Why university staff are still on strike

The Strike Diaries: Students can't graduate as the marking boycott leaves many in limbo, while September's freshers might be starting teacher-less. A 25-year-old lecturer, tutor and research assistant explains why.

British universities are revered on the international academic stage. Our institutions rank as the best in the world for subjects ranging from humanities to sports science, and they contribute around £95 billion to the UK economy.

But although MPs value them as financial assets, years of government cuts and increasing job insecurity for university staff has led to deteriorating standards of education, student dissatisfaction and staff burnout.

This year is the fifth consecutive year of higher education striking in protest at poor working conditions. And students are feeling the knock-on effects. While many were expecting to graduate this summer, the Higher Education Marketing and Assessment Boycott – meaning exams and papers have gone unmarked – has left them in limbo, with final grades pending across the country.

Students get it, though: the National Union of Students wrote an open letter in solidarity with the University and College Union, urging the University and College Employment Association to settle the dispute and end the boycott.

There’s only so much detail we can go into with the allotted 20 minutes we get to mark each essay”

But they’re still not listening. So, this month, the UCU announced that, unless employers return to the negotiating table, they’ll resume strike action at the start of the new academic year. Better pay is one of the main demands of UCU members. A survey of higher education staff found that over a third are struggling to pay their rent or mortgage, while an increasing number are juggling multiple contracts to make ends meet. Meanwhile, vice chancellors continue to receive inflated salaries, with many earning over £500,000 a year.

Katie, 25, is one of those who worked multiple teaching roles to fund her PhD in English Literary Studies at Durham University. Based in the New Forest, between 2022 and 2023 she was a university lecturer, tutor and research assistant, working between Durham, Winchester and Bournemouth. That’s an 18-hour round trip. Most PhD researchers are funded to spend between 35 and 40 hours per week on their projects, but those without stipends are expected to do the same alongside financing their living costs and tuition fees.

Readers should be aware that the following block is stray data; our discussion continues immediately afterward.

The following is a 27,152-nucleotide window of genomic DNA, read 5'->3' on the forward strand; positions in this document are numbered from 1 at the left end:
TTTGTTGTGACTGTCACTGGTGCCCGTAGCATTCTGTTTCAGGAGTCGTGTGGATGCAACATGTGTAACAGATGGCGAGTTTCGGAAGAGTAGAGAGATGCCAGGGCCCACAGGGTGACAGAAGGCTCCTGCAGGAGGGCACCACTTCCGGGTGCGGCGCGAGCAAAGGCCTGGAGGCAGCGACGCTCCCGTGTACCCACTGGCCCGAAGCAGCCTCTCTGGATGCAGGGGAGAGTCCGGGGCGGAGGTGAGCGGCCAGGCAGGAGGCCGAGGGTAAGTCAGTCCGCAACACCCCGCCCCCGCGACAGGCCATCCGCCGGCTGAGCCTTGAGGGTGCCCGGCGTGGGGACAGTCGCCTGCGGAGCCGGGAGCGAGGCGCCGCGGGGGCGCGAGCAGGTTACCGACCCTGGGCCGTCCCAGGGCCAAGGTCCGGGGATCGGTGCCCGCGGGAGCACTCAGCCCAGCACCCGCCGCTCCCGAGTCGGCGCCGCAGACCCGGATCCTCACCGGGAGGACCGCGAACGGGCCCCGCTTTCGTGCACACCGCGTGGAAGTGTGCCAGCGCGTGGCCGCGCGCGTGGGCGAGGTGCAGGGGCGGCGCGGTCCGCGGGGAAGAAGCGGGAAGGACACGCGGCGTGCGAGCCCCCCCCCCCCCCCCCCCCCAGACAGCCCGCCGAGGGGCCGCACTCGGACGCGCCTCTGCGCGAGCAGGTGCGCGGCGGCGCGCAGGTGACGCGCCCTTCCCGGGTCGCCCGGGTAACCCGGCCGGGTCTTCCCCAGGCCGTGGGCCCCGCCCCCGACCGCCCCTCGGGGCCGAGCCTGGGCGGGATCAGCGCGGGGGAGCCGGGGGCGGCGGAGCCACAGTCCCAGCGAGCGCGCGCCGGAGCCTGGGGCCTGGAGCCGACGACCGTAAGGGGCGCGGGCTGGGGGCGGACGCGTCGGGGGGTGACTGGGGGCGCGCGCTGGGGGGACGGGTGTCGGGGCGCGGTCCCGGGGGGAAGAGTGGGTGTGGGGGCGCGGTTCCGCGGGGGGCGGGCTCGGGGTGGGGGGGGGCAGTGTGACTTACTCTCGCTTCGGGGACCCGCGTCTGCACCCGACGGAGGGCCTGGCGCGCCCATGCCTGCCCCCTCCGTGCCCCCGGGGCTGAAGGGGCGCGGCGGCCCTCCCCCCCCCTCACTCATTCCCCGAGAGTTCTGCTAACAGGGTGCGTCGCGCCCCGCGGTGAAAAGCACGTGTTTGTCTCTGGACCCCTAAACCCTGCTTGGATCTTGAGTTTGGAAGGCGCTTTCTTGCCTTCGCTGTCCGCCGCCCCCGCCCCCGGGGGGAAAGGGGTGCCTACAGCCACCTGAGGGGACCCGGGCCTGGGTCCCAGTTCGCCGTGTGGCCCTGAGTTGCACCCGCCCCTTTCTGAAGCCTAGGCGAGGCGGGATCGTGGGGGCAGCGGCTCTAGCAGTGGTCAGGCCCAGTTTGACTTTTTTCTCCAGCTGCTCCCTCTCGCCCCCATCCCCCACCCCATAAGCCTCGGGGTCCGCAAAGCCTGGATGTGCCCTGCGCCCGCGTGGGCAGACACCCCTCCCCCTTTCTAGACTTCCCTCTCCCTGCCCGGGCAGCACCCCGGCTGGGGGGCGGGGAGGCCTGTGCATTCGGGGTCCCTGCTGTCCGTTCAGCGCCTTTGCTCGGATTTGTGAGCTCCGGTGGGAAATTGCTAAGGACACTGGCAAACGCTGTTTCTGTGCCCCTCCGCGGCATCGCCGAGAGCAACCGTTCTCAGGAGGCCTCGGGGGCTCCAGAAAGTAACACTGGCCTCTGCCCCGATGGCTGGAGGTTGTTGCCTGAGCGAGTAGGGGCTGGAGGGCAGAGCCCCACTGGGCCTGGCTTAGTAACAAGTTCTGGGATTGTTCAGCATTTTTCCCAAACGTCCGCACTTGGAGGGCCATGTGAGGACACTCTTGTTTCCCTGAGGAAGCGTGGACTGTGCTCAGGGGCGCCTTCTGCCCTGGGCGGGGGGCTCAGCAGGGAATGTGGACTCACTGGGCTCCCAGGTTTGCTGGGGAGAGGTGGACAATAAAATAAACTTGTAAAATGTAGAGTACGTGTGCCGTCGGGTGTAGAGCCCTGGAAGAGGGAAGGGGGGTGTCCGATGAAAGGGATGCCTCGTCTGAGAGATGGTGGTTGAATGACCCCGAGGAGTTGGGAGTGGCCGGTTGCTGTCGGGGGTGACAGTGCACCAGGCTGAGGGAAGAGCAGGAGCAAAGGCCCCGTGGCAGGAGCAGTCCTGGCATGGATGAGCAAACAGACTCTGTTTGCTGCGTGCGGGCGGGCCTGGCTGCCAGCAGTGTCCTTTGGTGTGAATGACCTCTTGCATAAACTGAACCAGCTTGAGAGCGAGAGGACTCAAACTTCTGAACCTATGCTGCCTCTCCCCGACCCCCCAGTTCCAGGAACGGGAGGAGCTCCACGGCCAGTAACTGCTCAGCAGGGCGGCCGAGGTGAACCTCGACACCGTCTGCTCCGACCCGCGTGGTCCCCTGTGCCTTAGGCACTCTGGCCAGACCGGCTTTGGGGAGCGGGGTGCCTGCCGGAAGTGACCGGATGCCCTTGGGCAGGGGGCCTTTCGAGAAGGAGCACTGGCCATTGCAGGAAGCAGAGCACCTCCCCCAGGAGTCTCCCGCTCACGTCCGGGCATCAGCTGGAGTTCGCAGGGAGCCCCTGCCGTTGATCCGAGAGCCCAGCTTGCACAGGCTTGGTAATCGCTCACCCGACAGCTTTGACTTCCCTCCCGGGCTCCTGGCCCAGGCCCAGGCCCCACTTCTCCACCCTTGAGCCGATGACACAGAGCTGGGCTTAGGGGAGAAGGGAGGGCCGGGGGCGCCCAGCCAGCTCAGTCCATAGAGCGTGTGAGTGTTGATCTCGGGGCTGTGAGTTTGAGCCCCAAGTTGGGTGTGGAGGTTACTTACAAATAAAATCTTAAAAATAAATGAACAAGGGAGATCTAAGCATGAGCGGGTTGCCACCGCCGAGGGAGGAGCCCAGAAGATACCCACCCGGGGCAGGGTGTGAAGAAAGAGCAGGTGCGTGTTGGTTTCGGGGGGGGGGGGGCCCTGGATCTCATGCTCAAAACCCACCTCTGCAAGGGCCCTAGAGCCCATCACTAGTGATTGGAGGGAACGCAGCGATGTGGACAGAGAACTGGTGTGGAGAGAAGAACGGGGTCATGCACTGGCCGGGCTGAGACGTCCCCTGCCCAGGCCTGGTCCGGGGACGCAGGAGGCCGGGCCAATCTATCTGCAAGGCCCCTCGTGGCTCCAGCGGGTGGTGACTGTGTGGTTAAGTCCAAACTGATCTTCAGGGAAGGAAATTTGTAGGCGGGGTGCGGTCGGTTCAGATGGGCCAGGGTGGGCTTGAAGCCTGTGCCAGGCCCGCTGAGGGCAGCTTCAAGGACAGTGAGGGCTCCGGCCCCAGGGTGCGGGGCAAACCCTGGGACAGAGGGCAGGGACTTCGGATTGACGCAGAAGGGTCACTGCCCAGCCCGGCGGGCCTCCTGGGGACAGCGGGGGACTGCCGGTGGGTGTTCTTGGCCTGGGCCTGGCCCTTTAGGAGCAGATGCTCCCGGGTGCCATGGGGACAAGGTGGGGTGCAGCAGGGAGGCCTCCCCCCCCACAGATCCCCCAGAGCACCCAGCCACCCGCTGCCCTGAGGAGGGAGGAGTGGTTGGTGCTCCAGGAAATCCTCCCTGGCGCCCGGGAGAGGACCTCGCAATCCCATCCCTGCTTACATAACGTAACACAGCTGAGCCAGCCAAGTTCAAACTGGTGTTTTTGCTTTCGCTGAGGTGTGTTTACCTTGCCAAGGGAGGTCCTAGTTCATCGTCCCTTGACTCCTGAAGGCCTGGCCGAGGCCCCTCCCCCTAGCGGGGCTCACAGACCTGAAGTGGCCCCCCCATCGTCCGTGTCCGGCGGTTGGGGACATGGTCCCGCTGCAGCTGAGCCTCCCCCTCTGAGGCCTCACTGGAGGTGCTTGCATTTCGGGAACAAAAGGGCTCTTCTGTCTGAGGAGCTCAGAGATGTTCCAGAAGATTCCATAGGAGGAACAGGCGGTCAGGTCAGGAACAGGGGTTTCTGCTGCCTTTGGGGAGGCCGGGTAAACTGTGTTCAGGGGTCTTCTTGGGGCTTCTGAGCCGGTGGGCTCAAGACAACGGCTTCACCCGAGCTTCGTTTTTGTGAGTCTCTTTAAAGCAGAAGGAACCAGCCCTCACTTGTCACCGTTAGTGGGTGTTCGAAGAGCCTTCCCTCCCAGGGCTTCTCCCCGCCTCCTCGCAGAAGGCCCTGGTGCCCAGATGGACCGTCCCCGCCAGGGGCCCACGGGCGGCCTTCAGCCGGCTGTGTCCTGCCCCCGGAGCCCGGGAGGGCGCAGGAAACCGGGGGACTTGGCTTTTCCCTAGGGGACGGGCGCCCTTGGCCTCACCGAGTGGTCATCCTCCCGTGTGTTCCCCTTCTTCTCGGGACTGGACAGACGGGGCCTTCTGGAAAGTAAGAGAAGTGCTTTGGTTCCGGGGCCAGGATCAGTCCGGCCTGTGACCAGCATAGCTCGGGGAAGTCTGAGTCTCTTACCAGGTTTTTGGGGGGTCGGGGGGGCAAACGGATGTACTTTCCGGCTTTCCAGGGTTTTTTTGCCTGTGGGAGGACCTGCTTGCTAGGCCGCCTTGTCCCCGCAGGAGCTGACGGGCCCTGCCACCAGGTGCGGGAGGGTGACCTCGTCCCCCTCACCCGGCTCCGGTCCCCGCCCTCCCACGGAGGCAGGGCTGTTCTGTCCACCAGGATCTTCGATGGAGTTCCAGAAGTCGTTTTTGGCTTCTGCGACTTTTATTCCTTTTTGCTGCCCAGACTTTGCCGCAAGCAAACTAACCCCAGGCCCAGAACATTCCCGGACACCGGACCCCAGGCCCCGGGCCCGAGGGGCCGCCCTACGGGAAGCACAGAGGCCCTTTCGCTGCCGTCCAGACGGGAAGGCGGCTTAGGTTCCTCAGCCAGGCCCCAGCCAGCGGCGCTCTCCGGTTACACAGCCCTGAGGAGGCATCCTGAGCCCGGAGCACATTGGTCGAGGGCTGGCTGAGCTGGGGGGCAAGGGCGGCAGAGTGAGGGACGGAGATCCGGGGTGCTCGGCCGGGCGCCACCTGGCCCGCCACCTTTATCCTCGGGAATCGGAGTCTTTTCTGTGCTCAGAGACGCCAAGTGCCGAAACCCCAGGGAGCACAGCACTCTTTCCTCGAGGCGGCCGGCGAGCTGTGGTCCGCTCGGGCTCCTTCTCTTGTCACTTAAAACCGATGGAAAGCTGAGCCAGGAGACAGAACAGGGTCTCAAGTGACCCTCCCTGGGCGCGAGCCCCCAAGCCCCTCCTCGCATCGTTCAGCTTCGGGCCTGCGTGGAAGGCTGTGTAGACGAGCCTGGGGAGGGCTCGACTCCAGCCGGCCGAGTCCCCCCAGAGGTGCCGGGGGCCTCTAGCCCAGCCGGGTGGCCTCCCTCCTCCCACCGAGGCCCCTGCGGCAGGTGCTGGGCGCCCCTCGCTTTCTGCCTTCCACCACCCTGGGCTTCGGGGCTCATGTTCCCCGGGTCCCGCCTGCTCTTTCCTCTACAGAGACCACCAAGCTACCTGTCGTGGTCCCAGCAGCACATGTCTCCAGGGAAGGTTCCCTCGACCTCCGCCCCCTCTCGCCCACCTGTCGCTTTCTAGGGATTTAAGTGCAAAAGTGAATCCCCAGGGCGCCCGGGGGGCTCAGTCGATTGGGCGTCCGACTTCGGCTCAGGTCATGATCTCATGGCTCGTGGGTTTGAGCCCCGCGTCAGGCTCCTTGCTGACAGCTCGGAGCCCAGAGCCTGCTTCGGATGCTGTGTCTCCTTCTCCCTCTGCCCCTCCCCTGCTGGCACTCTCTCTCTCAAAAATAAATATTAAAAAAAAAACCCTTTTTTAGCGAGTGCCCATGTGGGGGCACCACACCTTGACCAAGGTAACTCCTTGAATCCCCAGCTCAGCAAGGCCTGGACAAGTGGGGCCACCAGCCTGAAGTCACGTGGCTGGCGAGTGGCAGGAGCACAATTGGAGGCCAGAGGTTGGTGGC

As a member of the UCU, Katie took part in nationwide strikes in December, February and March. Here, she talks us through a week of term-time work, during which she spent 40 hours teaching and a 25 hours doing unpaid research, commuting 855 miles. She has since decided to leave Durham University.


I got up at 6am to arrive early at work so I can work on my thesis and prepare for my 9am seminar. At this university, I teach a mixture of creative writing and essay skills on a first year module. My students are fantastic and I adore the actual teaching itself, but I’m conscious that there’s a very wide range of abilities in some of my classes. Here, I’m only paid for the hours I spend leading seminars, so any time spent emailing my students after hours is on my own time.

I graduated from my undergraduate degree in 2020 and I’m not that much older than those who took a few gap years, so I try to always approach teaching with the mindset of doing what would have been most helpful for me. But I’m realising that the sheer volume of students accepted on each course makes it impossible to give each person the time they deserve or need.

In between seminars, I work on my own research and finish off some marking. I’ve found it’s quite mentally taxing to be unfunded, knowing that my friends and colleagues are getting paid a salary and I’m not. While it’s of my own choosing to have undertaken an unfunded PhD, the further I am into my degree the more I learn that it’s a sector primarily dominated by people with the right kind of connections and exceptional family wealth. I wish I’d known this sooner.

I get home at 8pm and start preparing for tomorrow.


I’m only teaching for two hours today, but it still takes a lot of prep work. One of the hardest aspects of working like this is the amount of juggling I’m finding myself having to do. Before and after my seminar, I work on a short-term research project I’ve been paid to assist with.

The work is decently paid and I’m treated very well, but I’ve also noticed that Durham advertised a similar role that offered to pay $1000 worth of books for 50 hours work instead of cash. I’ve noticed this tends to be a bit of a thing in academia – some work is deemed worthy of payment, other work isn’t. The deciding mechanisms can sometimes feel very arbitrary, and nepotism can often be a big factor in deciding who the money goes to.

At the end of the day, one of my philosophy students emails me for a meeting to go over a past essay. I reply, telling them I’d be glad to, as there’s only so much detail we can go into with the allotted 20 minutes we get to mark each essay. They said they had no idea we were given so little time to mark.